Thameenah Razeek – ceylontoday.lk
Following the discovery that wild elephants were the principal victims of food plant scarcity, caused by invasive plants, the Ministry of Environment will launch a regulatory project to eradicate invasive plants from the Lunugamvehera Sanctuary next month.
Minister of Environment Mahinda Amaraweera, has authorised the Ministry of Environment’s Biodiversity Unit to launch an initiative to remove Gadapana plants that are prevalent in the Lunugamvehera area. Human labour will be used instead of machinery, and residents of Lunugamvehera will be hired.
The Gadapana plants in the Lunugamvehera Sanctuary will be removed as part of this regulatory project, which will span an area of about three kilometres. Minister Amaraweera claimed that a lack of food for the animals in the country’s national sanctuaries has been a source of concern for a long time and was causing agricultural destruction in the villages. One of the reasons for the sanctuaries’ food shortage is the introduction of several alien species.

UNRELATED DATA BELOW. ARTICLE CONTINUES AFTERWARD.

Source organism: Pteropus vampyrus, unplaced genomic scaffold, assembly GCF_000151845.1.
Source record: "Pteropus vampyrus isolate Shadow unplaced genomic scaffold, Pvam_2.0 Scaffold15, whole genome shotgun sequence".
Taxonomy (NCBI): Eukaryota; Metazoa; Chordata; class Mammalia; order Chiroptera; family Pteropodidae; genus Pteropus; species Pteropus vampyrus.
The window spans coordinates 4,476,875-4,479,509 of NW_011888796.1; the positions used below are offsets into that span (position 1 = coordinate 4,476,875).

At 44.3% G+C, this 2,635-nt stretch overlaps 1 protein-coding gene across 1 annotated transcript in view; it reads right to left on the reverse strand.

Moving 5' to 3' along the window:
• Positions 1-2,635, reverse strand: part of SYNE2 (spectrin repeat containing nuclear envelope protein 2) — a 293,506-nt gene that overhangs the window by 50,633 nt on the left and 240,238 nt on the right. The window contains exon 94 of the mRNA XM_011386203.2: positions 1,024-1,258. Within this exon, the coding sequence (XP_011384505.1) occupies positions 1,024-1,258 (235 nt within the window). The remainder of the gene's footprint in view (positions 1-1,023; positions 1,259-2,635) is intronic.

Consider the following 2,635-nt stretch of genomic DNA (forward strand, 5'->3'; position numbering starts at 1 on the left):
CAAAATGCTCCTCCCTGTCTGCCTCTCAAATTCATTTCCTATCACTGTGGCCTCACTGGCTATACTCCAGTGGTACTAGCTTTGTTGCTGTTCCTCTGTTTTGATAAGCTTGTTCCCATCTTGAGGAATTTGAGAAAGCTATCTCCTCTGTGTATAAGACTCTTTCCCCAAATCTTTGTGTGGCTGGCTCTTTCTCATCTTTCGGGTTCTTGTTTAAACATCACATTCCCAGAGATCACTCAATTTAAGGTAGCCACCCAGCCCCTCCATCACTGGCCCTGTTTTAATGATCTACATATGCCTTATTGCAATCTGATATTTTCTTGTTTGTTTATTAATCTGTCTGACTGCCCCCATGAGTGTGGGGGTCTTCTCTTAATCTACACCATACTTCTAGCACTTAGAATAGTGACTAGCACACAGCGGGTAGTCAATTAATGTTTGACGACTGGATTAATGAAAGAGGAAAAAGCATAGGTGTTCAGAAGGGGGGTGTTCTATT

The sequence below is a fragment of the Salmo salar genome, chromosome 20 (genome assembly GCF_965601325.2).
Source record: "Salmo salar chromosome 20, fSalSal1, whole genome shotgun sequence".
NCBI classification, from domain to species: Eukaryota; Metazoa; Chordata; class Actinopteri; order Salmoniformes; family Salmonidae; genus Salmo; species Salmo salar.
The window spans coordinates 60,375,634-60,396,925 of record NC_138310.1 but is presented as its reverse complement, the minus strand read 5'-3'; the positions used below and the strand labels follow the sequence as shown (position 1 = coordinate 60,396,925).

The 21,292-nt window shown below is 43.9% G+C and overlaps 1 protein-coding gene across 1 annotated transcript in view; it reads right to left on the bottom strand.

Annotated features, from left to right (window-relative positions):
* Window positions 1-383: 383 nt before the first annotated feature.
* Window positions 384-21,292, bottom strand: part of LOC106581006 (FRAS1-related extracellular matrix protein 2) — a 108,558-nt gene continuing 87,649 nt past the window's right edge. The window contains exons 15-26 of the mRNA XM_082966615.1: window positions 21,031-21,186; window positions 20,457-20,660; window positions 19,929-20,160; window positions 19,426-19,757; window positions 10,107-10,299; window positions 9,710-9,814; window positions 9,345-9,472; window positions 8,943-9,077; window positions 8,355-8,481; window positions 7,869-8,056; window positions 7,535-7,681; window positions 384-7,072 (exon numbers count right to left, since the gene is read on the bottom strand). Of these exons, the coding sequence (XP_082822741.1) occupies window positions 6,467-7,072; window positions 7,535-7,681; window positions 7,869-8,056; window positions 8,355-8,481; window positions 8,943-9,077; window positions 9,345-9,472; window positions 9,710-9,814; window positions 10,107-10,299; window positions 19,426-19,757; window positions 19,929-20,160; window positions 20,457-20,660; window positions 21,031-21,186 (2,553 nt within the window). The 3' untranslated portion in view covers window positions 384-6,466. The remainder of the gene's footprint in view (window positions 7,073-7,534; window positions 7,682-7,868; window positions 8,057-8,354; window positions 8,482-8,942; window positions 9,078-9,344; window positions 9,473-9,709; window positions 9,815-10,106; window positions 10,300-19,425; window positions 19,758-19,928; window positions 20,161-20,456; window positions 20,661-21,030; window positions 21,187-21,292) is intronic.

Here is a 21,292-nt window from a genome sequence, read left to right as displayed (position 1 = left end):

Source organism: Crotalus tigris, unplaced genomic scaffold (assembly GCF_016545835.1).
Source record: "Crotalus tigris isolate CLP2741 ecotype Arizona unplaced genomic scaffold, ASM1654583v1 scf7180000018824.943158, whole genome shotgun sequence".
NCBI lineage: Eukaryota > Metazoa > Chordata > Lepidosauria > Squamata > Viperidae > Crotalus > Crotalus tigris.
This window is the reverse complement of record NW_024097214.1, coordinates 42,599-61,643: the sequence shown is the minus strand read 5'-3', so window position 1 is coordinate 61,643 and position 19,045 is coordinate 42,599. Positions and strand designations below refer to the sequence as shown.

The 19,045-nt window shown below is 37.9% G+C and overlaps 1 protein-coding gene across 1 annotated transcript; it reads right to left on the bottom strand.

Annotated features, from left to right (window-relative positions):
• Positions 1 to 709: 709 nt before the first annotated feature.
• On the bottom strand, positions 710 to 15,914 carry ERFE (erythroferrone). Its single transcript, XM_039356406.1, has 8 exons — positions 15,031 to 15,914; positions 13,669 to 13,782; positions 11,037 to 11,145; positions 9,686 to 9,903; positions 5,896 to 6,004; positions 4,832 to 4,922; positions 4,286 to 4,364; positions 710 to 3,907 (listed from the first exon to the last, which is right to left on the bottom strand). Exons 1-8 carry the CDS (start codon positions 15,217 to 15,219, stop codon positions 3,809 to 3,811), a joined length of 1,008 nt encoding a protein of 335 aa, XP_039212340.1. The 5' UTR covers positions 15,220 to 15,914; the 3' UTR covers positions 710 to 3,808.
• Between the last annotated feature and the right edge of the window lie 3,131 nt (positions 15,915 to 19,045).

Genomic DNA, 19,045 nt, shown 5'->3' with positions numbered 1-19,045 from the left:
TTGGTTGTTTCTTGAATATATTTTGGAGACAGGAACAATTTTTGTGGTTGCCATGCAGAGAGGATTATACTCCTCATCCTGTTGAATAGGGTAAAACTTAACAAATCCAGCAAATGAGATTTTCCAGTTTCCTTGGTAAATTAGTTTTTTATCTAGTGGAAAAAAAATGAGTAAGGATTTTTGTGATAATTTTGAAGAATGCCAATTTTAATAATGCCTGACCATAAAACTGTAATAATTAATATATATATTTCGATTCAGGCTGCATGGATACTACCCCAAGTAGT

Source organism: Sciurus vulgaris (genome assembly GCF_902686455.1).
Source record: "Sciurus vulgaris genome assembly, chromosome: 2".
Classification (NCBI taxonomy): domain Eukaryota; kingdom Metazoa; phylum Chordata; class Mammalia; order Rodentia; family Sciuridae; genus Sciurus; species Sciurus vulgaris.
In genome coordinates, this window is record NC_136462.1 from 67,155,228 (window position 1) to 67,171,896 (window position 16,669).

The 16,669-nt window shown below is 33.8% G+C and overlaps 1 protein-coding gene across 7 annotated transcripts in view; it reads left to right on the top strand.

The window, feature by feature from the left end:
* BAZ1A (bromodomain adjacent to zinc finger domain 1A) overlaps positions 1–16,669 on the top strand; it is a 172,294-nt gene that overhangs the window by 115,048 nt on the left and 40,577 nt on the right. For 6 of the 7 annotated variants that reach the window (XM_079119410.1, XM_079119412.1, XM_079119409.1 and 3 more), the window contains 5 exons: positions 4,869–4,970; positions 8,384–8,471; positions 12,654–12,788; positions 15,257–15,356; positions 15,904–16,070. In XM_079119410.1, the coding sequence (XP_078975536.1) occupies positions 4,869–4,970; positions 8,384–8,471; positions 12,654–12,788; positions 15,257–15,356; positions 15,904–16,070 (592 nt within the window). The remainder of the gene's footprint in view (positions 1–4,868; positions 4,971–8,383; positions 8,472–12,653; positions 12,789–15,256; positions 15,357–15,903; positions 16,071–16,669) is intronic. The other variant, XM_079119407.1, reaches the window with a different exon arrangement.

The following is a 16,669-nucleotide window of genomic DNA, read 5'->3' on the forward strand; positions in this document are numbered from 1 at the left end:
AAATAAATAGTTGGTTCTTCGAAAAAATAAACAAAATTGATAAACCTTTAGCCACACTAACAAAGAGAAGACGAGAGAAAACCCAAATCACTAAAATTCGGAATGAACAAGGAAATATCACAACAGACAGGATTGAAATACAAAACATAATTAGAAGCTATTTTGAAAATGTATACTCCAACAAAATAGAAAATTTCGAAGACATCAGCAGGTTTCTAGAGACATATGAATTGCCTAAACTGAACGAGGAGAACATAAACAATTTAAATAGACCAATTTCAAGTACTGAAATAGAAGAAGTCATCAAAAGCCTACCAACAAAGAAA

“These cover a significant number of bushes that grow into a single bush, preventing undergrowth from spreading,” he explained, stressing that Gadapana is one of the most common invasive species in the sanctuary in some parts of the world.
This plant also takes nutrients required by other plant species, impeding their growth. Every day, wild elephants consume between 200 and 250 kg of food. They will also need about 75 liters of water. As they seek food and water, the sanctuaries’ inability to meet those needs have resulted in an increase in human-elephant conflict,” he explained.